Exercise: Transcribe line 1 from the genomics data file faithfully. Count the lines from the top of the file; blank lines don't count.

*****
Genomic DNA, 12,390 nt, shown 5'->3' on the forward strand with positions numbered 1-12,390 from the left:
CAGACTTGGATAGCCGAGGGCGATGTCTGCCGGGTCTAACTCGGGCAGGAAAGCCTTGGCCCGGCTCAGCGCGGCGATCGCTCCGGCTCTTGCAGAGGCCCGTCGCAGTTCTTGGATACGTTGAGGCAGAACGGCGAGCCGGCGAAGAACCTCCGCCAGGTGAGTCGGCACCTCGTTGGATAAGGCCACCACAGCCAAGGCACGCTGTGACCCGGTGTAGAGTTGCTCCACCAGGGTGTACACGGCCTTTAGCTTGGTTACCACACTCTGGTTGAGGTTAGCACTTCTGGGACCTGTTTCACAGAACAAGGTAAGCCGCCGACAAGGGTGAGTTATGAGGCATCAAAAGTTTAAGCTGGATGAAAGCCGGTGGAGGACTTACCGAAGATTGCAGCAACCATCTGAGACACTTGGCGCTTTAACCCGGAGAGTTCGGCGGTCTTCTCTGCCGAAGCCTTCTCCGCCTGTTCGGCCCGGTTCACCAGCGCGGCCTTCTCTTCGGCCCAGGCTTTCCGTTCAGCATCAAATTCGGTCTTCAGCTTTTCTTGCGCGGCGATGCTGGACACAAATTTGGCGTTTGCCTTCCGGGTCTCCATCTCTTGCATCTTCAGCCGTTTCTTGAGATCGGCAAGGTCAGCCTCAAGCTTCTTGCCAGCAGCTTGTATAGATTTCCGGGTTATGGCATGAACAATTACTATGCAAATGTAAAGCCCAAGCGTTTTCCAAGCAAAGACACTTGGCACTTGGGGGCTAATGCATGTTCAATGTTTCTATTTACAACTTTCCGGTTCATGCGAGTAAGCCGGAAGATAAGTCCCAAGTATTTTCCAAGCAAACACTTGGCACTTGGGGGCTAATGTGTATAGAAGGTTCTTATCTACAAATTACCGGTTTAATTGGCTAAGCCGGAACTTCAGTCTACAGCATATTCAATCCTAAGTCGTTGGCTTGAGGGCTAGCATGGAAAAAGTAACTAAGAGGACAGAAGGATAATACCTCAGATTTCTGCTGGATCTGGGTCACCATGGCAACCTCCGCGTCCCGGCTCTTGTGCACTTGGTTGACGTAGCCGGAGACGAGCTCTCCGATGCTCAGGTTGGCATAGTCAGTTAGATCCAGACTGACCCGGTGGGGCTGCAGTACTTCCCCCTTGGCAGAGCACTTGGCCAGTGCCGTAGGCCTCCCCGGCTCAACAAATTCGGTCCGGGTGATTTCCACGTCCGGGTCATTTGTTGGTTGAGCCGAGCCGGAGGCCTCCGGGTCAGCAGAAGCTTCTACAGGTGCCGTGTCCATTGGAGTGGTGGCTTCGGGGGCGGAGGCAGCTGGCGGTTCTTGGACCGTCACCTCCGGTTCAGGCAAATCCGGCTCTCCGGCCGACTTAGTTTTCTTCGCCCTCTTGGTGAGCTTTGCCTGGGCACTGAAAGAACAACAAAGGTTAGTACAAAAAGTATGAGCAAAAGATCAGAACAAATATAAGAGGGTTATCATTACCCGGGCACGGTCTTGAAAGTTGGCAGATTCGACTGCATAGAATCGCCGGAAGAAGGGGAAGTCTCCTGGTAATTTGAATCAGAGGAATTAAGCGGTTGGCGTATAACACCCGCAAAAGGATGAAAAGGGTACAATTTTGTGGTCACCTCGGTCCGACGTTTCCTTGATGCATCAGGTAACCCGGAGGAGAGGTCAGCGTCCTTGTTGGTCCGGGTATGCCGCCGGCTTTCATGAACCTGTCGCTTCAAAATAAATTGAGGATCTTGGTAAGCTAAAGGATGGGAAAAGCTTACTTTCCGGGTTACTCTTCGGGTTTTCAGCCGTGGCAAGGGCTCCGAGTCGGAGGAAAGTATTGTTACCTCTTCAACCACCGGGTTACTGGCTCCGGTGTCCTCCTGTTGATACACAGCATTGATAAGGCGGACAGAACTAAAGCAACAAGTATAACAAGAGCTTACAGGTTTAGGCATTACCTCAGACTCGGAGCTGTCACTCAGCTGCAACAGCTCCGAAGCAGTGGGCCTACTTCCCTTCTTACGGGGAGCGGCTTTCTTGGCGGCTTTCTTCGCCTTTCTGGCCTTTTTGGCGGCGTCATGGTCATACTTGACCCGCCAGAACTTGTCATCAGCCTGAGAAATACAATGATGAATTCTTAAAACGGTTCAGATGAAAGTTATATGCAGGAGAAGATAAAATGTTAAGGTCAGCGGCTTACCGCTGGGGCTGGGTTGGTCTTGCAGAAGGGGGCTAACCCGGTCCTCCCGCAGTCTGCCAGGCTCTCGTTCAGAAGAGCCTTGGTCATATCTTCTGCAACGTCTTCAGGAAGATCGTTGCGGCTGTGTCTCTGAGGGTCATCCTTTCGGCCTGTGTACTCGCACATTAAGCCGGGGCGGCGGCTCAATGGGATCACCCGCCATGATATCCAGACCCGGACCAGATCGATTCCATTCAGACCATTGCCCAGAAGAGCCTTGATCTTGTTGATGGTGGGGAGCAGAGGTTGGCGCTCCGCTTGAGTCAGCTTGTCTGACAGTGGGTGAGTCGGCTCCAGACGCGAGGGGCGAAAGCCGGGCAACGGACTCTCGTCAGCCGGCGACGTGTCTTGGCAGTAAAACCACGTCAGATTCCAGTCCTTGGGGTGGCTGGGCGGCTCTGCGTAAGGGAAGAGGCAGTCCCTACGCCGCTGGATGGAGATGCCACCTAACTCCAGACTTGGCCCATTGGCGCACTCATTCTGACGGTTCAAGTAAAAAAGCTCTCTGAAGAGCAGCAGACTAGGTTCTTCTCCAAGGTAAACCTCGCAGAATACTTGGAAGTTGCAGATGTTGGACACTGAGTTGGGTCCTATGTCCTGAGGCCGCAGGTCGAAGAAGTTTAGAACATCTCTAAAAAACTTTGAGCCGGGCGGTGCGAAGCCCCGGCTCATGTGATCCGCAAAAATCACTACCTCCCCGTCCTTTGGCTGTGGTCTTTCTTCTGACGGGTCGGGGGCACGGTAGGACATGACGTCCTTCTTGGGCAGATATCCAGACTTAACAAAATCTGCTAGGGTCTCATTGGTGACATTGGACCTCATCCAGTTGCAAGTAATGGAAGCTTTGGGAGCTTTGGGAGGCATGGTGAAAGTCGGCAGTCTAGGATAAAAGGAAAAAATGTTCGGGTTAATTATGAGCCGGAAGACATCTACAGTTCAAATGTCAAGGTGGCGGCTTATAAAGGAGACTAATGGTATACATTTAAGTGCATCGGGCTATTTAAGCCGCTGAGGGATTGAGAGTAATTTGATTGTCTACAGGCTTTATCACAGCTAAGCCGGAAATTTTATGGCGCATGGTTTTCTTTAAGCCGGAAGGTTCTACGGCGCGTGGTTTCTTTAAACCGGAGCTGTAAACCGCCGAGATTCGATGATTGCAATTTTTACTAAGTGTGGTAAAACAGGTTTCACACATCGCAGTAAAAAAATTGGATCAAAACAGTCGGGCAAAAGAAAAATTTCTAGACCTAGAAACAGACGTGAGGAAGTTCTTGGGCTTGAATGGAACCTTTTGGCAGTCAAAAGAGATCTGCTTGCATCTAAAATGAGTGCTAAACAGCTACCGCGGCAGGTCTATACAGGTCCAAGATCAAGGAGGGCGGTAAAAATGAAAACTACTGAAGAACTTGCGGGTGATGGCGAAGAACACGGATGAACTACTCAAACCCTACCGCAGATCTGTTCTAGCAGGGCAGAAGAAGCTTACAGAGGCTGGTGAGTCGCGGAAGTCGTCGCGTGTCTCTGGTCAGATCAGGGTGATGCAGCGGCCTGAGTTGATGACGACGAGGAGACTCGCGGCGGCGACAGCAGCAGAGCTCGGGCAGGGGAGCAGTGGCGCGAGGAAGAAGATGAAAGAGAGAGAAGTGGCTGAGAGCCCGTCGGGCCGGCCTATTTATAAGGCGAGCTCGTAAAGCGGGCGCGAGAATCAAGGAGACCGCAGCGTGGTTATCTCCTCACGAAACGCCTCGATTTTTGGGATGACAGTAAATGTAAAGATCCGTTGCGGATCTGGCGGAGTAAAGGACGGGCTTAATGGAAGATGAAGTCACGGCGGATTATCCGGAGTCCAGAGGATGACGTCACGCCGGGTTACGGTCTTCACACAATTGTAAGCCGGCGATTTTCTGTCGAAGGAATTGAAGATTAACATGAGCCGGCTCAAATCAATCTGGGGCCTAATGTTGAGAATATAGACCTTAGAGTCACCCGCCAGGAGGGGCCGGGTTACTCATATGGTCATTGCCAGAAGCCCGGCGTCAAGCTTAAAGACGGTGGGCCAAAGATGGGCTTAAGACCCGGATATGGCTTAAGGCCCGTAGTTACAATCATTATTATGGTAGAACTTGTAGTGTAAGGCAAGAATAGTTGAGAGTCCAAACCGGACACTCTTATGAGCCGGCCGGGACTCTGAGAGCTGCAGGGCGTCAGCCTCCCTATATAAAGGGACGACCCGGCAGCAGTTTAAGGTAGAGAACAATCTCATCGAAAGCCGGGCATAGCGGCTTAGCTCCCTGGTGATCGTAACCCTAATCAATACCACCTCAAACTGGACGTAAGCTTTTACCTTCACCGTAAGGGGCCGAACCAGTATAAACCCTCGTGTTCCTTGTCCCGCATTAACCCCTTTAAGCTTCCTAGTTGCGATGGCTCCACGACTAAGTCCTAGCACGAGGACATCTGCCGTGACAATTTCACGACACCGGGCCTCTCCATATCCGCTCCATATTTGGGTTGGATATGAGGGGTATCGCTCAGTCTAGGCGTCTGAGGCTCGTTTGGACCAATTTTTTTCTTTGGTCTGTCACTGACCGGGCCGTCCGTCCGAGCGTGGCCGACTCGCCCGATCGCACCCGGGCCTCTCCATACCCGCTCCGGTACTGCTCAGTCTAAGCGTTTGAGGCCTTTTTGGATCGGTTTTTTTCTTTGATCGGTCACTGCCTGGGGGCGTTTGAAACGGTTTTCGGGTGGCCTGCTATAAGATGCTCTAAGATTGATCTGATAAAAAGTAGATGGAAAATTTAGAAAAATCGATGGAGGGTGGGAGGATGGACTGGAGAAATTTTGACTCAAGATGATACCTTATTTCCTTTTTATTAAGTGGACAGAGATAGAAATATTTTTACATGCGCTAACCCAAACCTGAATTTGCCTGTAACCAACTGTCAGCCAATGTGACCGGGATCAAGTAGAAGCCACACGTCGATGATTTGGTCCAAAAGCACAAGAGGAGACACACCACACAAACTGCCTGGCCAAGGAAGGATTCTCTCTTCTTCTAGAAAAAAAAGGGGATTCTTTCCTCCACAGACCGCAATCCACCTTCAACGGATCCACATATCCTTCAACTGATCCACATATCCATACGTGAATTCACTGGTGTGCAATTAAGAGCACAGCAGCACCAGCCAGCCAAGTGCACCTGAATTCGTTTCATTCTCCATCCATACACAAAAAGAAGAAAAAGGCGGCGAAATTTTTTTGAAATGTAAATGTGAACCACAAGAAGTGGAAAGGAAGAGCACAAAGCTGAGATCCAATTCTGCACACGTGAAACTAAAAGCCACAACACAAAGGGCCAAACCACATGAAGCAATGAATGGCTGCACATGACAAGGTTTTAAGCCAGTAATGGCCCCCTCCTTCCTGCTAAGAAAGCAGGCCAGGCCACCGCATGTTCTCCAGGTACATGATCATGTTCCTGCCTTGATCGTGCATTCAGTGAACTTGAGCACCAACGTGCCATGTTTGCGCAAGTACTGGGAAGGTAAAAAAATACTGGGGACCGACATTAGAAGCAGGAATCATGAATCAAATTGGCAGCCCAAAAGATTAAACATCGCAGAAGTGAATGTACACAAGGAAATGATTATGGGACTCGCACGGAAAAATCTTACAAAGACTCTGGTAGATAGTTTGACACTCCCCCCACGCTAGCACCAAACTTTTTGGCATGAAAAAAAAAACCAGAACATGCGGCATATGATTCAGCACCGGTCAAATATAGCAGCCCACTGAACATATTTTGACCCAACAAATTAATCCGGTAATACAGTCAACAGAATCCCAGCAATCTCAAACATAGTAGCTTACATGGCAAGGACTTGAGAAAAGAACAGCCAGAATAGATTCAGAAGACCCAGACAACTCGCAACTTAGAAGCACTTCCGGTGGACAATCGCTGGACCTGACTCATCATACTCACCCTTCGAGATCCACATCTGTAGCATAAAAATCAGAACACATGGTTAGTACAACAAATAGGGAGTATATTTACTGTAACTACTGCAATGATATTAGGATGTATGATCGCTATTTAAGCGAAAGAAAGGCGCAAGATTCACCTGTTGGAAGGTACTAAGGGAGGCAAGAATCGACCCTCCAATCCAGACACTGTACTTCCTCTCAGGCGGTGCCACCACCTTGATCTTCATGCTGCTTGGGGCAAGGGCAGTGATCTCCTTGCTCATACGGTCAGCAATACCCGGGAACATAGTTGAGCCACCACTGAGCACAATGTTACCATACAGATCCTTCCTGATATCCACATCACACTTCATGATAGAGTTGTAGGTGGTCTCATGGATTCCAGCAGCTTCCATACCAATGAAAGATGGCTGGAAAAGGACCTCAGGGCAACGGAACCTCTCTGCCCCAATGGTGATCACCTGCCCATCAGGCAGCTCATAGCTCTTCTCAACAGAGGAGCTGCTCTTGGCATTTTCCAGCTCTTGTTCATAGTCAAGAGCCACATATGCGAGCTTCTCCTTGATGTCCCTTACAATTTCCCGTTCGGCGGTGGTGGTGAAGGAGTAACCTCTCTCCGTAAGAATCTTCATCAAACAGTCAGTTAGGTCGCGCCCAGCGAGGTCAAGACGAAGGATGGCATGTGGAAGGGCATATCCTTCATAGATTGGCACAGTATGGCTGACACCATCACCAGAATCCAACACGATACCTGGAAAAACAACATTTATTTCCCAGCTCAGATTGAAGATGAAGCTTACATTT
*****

Genomic DNA, 12,390 nt, shown 5'->3' on the forward strand with positions numbered 1-12,390 from the left: